Joined: 26 Mar 2007
| Posted: Fri Sep 16, 2011 1:24 am Post subject: The Minotaur's flag or much ado about nothing
|Lately a shakespearean tragedy unwounded on a nelsonian website:
The last Union Flag of Britain which flew at the battle of Trafalgar (on board the Minotaur) was in peril !
Stephen Hilton, master's mate, took it home when the Minotaur returned in England.
The Hilton family was living in Selling, Kent, and in the 1930's gave it to the parish church where it was displayed alongside an Austrian flag supposed to be taken by the same Stephen Hilston from the Neptuno Spanish ship.
Due to its bad condition, the flag was no more on display since 1994.
This national treasure of supreme historical importance was at peril of being disposed by the Church of England.
|If this goes up for auction, it is almost inevitable that it will go to an overseas private buyer as did the Spartiate's flag.
The disposal appears to run completely contrary to every aspect of the Church of England's own policy.
The church is the custodian of such treasures for future generations, and should not sell or dispose of any item that is integral the history and heritage of the church and the parish. In this case the church is also the custodian of the flags for the nation, and it seems nothing short of scandalous that the church appears to be abdicating its responsibility and simply views the flags as an inconvenience.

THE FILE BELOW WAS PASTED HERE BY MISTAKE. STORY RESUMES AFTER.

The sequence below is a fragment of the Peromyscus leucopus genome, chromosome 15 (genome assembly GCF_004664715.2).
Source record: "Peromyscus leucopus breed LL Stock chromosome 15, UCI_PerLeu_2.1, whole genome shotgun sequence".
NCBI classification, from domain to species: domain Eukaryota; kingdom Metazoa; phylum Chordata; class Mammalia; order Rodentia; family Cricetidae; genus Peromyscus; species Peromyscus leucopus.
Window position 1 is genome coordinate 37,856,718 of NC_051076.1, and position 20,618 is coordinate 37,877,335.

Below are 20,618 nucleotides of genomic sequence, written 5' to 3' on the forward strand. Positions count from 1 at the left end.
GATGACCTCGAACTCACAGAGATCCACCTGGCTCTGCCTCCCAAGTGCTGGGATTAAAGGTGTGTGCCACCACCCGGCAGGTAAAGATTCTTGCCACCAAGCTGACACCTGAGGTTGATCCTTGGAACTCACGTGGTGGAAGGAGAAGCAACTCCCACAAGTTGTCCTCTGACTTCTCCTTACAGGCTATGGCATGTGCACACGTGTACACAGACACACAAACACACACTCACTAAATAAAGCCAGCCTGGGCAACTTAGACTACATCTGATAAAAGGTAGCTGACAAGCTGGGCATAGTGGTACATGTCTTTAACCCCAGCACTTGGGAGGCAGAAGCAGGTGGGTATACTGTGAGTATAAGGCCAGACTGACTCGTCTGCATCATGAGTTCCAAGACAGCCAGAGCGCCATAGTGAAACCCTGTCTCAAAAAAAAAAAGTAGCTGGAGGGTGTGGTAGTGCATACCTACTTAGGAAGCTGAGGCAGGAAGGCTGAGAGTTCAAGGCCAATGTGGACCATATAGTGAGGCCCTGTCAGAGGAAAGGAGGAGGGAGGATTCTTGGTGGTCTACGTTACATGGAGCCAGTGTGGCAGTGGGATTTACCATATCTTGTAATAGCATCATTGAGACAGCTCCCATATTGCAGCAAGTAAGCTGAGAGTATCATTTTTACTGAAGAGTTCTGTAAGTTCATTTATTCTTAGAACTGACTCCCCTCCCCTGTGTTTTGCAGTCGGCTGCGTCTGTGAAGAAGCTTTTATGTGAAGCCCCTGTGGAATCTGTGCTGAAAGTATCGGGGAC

The matter took immediately a national proportion.
Can you imagine a relic that can compare with the shroud of Turin going overseas to an ex-rebel private buyer, to a Japanese yellow faced pagan, or even worse ending exposed in the tent of some sheik in the middle of the Arabian desert?
Replies and posts came by the hundreds; the Society of Antiquarians, the Nelson Society, the 1805 Club and all sort of Learned Societies soon entered the fray; the Church of England organization was dissected like a frog in college to find the least office which could be involved; letters were sent by the donkey load to the CoE dignitaries and the most modest vicar; not a single bureaucratic stone was left unturned; email boxes of the churchwarden of the kingdom were quickly overwhelmed; letters were sent to the Times and every Murdoch's newpaper including the Shetland Daily; words like outrageous were used; various possible repositories were proposed from HMS Victory to St Paul Cathedral, from Chatham Dockyard to the Queen's jewels cellar.
The Parliament would have been soon involved if a post didn't come from St Mary's Selling explaining simply that they never intented to sale the flags and that they were in negotiations with the National Maritime Museum in Greenwich for conservation and care.
Apparently nobody had had the good idea of ask the question to the rector of St Mary.
That reminds me of all the textbooks of physics since Aristote which were explaining that a vase full of water would overflow if you put a dead fish in it, but not if the fish was alive.
This experiment disappeared from the treatises when somebody tried.